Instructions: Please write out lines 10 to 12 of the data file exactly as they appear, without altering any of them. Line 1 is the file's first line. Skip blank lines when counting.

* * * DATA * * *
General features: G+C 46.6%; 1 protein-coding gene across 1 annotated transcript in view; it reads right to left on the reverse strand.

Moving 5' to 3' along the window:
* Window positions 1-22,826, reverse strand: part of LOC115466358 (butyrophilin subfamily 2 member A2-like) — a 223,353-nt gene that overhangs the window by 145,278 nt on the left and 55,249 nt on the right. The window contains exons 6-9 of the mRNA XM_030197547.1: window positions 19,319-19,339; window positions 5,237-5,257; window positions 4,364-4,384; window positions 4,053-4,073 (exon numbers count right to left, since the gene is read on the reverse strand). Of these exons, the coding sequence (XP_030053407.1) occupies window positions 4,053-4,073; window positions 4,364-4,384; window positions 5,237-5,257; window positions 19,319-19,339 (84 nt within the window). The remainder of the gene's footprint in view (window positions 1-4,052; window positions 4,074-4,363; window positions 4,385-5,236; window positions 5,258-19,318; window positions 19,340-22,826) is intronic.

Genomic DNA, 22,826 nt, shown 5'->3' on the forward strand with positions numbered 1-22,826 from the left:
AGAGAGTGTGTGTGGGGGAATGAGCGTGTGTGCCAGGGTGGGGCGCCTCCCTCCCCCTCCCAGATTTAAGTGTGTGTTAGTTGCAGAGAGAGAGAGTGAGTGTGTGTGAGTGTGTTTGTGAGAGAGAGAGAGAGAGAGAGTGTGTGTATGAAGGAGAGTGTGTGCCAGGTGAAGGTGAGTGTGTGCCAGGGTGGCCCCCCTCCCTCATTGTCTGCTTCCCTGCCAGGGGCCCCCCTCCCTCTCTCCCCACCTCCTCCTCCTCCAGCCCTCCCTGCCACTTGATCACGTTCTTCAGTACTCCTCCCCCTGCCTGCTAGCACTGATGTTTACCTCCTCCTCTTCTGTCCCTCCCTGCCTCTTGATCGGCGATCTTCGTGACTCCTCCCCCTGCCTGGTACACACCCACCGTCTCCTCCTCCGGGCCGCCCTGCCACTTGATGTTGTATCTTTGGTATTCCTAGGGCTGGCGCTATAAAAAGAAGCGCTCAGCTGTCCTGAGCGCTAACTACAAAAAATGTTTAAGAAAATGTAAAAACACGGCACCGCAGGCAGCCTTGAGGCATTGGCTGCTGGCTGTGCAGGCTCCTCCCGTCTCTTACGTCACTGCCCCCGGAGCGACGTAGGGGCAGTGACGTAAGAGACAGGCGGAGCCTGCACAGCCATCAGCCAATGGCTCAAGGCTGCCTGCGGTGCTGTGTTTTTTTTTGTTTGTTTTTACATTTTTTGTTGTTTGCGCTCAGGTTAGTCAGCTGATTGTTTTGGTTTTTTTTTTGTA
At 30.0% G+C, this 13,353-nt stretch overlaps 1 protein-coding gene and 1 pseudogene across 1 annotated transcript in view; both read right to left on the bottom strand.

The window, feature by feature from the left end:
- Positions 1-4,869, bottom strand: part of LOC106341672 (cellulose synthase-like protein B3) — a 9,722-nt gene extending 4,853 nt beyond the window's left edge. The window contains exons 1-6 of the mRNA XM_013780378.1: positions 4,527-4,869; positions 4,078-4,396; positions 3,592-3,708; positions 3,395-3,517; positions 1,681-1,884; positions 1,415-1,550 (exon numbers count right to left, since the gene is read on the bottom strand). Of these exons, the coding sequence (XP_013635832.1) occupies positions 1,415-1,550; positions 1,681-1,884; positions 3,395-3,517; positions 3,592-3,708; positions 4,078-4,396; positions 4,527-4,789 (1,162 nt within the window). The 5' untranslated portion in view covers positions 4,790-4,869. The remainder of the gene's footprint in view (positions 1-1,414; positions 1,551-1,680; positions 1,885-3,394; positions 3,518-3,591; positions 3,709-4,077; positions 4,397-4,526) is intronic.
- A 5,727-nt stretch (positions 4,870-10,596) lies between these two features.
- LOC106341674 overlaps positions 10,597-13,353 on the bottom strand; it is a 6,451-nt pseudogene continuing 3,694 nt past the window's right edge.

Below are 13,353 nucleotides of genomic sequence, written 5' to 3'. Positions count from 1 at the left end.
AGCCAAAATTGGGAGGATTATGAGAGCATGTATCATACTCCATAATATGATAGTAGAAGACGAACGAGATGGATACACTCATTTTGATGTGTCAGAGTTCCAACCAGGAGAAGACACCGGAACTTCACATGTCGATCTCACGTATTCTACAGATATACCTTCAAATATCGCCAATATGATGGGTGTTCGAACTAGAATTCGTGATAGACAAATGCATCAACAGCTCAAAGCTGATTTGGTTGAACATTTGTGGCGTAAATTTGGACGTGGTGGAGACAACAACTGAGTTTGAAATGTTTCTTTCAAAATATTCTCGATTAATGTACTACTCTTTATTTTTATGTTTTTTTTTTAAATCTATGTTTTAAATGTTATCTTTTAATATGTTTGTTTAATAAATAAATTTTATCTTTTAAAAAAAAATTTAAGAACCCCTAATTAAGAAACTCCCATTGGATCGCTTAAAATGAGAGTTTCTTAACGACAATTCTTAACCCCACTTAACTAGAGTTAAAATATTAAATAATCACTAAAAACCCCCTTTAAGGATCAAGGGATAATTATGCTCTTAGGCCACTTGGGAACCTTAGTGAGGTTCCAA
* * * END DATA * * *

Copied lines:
- LOC106341674 overlaps positions 10,597-13,353 on the bottom strand; it is a 6,451-nt pseudogene continuing 3,694 nt past the window's right edge.

Below are 13,353 nucleotides of genomic sequence, written 5' to 3'. Positions count from 1 at the left end.
AGCCAAAATTGGGAGGATTATGAGAGCATGTATCATACTCCATAATATGATAGTAGAAGACGAACGAGATGGATACACTCATTTTGATGTGTCAGAGTTCCAACCAGGAGAAGACACCGGAACTTCACATGTCGATCTCACGTATTCTACAGATATACCTTCAAATATCGCCAATATGATGGGTGTTCGAACTAGAATTCGTGATAGACAAATGCATCAACAGCTCAAAGCTGATTTGGTTGAACATTTGTGGCGTAAATTTGGACGTGGTGGAGACAACAACTGAGTTTGAAATGTTTCTTTCAAAATATTCTCGATTAATGTACTACTCTTTATTTTTATGTTTTTTTTTTAAATCTATGTTTTAAATGTTATCTTTTAATATGTTTGTTTAATAAATAAATTTTATCTTTTAAAAAAAAATTTAAGAACCCCTAATTAAGAAACTCCCATTGGATCGCTTAAAATGAGAGTTTCTTAACGACAATTCTTAACCCCACTTAACTAGAGTTAAAATATTAAATAATCACTAAAAACCCCCTTTAAGGATCAAGGGATAATTATGCTCTTAGGCCACTTGGGAACCTTAGTGAGGTTCCAA